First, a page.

number, were under charge of Lieutenant Jacob Culbertson, Regular C. S. Army, who had already drilled three infantry companies (Captains Beaumont's, Bidwell's, and Graham's) to them, as I was informed. We were all placed under command of Captain Dixon.
We drilled diligently that evening and had commenced again the following morning, when Lieutenant Beford suddenly informed me that the gunboats were coming, and we set to work to prepare for them. I felt the necessity of taking charge of the rifle personally. Lieutenants Sparkman and Bedford, the latter of another company, superintended the 10-inch columbiad. The extreme view of the river was distant two miles and one-fourth. A single gunboat anchored at this point and opened upon us with 10-inch shells and 8-inch Parrott rifles, elongated. We replied only with the rifle, and by using great pains succeeded in striking much more frequently than we expected. We thought the object of this boat was to try our range and to find and dismount our guns. We exchanged some dozens of shots, when she drew off, with no damage done to us at all, though all her shot reached us easily. This was considered remarkable, as we had no covering overhead and moderately high epaulements. A respectable citizen, from in view of the boat below the bend, sent us up work that this boat was taken off in a sinking condition between two other boats, but that she could not be kept up and that he saw her sink finally. We could not know and hesitated to believe in such good news. The columbiad was fired a few times, and Lieutenant Sparkman thought with effect. Our balls could be heard to strike with tolerable distinctness. This was on Wednesday, 12th.
On the day following another boat came in view about 9 a. m., and fired terrifically with large Parrott projectiles, evidently with the object of dismounting our two heavy guns. One of these entered the embrasure of a 32-pounder, dismounted the gun by knocking off the cheek of the carriage, out of which flew a short screw-bolt that killed Captain Dixon. This caused universal regret, and was our only casualty, very strange to say, during the whole of the bombardment. We returned here fire with great vigor from the rifle, firing and as often as the heat of the gun would allow. During this hour and forty minutes' cannonade 14 of her balls were collected in the battery within the narrow radius of as many yards. The columbiads (10-inch) also aided with vigor.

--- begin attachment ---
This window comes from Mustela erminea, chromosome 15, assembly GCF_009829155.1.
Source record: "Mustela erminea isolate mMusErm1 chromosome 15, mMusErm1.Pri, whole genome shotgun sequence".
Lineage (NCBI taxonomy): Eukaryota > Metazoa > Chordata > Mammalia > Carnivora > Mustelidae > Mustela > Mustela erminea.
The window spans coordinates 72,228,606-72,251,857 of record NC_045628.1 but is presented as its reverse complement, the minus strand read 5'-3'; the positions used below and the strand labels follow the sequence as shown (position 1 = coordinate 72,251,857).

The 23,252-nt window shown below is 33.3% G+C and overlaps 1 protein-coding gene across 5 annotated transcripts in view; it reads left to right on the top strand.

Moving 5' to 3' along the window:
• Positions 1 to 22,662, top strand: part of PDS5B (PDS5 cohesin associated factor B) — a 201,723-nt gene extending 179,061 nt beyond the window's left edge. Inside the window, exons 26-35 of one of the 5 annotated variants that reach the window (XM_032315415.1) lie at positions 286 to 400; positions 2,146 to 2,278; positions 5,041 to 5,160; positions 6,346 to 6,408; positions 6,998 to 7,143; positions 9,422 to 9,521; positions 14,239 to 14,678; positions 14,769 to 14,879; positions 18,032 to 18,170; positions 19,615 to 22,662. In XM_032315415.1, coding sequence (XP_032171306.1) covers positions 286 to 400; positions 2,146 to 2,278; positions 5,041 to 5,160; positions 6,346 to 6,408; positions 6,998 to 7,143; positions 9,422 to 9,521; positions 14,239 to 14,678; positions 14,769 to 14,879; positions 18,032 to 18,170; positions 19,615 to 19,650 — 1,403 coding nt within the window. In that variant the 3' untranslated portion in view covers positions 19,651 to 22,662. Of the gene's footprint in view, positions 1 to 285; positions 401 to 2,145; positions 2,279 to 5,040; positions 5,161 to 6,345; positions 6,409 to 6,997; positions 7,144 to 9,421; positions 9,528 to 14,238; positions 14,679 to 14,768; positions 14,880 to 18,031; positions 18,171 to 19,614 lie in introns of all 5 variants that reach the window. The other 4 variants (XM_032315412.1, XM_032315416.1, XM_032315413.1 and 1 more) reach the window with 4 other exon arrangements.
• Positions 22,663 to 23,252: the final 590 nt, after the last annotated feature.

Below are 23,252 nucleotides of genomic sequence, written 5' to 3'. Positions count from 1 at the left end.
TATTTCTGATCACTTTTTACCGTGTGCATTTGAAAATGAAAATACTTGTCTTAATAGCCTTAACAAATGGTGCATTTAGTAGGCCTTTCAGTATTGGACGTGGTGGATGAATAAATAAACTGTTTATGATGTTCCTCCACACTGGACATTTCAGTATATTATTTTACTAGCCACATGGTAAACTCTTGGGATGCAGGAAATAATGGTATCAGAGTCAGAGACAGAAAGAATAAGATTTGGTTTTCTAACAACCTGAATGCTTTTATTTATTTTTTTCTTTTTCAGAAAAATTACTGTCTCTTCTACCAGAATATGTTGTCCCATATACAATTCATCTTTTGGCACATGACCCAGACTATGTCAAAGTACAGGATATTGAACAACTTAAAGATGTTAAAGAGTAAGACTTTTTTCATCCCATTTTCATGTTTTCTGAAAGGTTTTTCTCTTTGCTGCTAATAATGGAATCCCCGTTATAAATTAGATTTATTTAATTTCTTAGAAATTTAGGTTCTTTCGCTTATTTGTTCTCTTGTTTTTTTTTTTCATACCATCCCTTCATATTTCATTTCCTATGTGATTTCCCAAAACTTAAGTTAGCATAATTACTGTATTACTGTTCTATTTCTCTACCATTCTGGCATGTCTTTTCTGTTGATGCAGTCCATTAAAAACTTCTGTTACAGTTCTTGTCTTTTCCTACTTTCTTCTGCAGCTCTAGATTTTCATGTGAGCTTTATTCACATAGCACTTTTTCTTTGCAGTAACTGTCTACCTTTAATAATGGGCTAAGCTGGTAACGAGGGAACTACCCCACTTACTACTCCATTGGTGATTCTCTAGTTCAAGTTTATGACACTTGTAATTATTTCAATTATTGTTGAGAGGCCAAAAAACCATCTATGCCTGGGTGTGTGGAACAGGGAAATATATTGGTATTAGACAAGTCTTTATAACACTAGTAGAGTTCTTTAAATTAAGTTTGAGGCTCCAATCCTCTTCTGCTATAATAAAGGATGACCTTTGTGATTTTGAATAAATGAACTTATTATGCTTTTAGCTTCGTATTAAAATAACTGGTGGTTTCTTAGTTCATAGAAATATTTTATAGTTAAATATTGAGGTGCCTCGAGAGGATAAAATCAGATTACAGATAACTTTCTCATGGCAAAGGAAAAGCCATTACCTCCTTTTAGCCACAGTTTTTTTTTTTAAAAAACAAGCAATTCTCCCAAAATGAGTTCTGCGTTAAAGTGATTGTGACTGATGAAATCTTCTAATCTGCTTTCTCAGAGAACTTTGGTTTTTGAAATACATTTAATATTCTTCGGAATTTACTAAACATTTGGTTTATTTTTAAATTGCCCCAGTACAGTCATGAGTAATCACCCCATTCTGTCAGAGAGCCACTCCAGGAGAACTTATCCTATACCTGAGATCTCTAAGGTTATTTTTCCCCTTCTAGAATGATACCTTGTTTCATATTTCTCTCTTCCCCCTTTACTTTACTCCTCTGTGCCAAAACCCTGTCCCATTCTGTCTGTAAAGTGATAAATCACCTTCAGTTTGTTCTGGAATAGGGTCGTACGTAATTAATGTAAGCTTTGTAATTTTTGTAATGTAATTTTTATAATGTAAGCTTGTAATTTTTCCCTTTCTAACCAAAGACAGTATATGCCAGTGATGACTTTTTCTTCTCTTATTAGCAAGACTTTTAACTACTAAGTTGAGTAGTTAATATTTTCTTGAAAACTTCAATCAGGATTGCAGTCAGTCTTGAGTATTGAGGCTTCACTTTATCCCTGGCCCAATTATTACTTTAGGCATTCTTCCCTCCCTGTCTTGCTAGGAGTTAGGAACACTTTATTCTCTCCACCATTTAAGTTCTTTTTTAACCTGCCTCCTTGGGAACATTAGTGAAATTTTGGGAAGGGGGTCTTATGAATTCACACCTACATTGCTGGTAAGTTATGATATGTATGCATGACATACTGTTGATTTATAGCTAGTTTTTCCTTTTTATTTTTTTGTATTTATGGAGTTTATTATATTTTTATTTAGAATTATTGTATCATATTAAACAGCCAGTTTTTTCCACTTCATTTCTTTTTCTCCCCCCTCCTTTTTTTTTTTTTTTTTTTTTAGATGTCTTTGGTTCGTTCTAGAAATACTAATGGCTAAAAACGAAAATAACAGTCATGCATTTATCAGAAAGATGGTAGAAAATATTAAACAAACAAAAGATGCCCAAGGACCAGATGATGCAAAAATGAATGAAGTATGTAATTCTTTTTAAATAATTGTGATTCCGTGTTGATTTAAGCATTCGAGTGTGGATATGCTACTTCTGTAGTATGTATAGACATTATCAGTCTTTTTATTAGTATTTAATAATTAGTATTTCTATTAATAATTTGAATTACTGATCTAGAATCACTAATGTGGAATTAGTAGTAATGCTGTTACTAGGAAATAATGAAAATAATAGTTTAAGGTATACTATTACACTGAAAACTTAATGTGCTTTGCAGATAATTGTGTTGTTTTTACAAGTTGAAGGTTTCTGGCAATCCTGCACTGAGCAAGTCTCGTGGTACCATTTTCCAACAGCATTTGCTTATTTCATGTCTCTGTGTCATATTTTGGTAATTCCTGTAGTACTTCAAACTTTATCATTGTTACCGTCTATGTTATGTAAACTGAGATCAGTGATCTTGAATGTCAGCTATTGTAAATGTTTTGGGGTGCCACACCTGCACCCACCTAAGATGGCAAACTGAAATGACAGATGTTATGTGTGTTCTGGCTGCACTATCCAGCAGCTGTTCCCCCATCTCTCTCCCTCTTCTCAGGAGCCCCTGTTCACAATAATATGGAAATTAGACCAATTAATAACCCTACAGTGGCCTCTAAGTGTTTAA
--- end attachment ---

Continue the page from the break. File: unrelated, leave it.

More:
Still another boat repeated this movement in the evening, but she soon appeared to be in distress and finally dropped down.
I visited Dover about dark and there heard the rumor from almost every one that these two boats were badly crippled or sunk; but as it came from citizens we did not rely upon it.
After Captain Dixon was killed General Floyd (now arrived) sent an aide to Colonel Bailey to place the next in rank in command. Being the only artillery captain, I was notified that it devolved on me, but found no necessity nor had any desire to take any authority over so accomplished an officer as Major Culbertson, as we called him, and continued virtually as before.
It was seldom that the rifle missed now, we supposed, as we could tell by the spray to the right or left when we did not strike. The land engagement generally went on with that of the gunboats. Rain and snow and a final freeze of the same rendered this a dangerous night for the gunboats passing in obscurity. We therefore masked for night firing and fired at intervals.
It is due Colonel J. E. Bailey and his lamented lieutenant-colonel (Robb) to say that they worked with their regiment (Forty-ninth Tennessee) night and day, remaining much of their time with us at night, thus encouraging us to persevere; also that they cooked our rations for us and sent